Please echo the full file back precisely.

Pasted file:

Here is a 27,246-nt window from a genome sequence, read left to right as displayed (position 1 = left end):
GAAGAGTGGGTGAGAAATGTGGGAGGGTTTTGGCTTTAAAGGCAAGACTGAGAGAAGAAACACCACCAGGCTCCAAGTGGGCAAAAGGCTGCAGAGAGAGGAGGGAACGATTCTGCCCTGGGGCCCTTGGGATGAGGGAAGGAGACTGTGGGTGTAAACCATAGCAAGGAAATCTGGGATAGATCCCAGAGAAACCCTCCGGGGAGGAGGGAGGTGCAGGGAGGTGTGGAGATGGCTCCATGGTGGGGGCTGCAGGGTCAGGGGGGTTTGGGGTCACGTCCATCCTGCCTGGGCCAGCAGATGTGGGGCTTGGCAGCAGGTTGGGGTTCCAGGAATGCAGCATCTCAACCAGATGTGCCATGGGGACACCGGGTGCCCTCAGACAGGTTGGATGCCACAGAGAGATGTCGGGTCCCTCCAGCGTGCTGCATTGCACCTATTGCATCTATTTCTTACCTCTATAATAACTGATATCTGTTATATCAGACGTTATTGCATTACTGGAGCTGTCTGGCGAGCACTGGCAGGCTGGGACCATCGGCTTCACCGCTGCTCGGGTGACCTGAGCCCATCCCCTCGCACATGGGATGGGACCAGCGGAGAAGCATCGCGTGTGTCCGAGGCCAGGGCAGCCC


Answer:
Here is a 27,246-nt window from a genome sequence, read left to right as displayed (position 1 = left end):
GAAGAGTGGGTGAGAAATGTGGGAGGGTTTTGGCTTTAAAGGCAAGACTGAGAGAAGAAACACCACCAGGCTCCAAGTGGGCAAAAGGCTGCAGAGAGAGGAGGGAACGATTCTGCCCTGGGGCCCTTGGGATGAGGGAAGGAGACTGTGGGTGTAAACCATAGCAAGGAAATCTGGGATAGATCCCAGAGAAACCCTCCGGGGAGGAGGGAGGTGCAGGGAGGTGTGGAGATGGCTCCATGGTGGGGGCTGCAGGGTCAGGGGGGTTTGGGGTCACGTCCATCCTGCCTGGGCCAGCAGATGTGGGGCTTGGCAGCAGGTTGGGGTTCCAGGAATGCAGCATCTCAACCAGATGTGCCATGGGGACACCGGGTGCCCTCAGACAGGTTGGATGCCACAGAGAGATGTCGGGTCCCTCCAGCGTGCTGCATTGCACCTATTGCATCTATTTCTTACCTCTATAATAACTGATATCTGTTATATCAGACGTTATTGCATTACTGGAGCTGTCTGGCGAGCACTGGCAGGCTGGGACCATCGGCTTCACCGCTGCTCGGGTGACCTGAGCCCATCCCCTCGCACATGGGATGGGACCAGCGGAGAAGCATCGCGTGTGTCCGAGGCCAGGGCAGCCC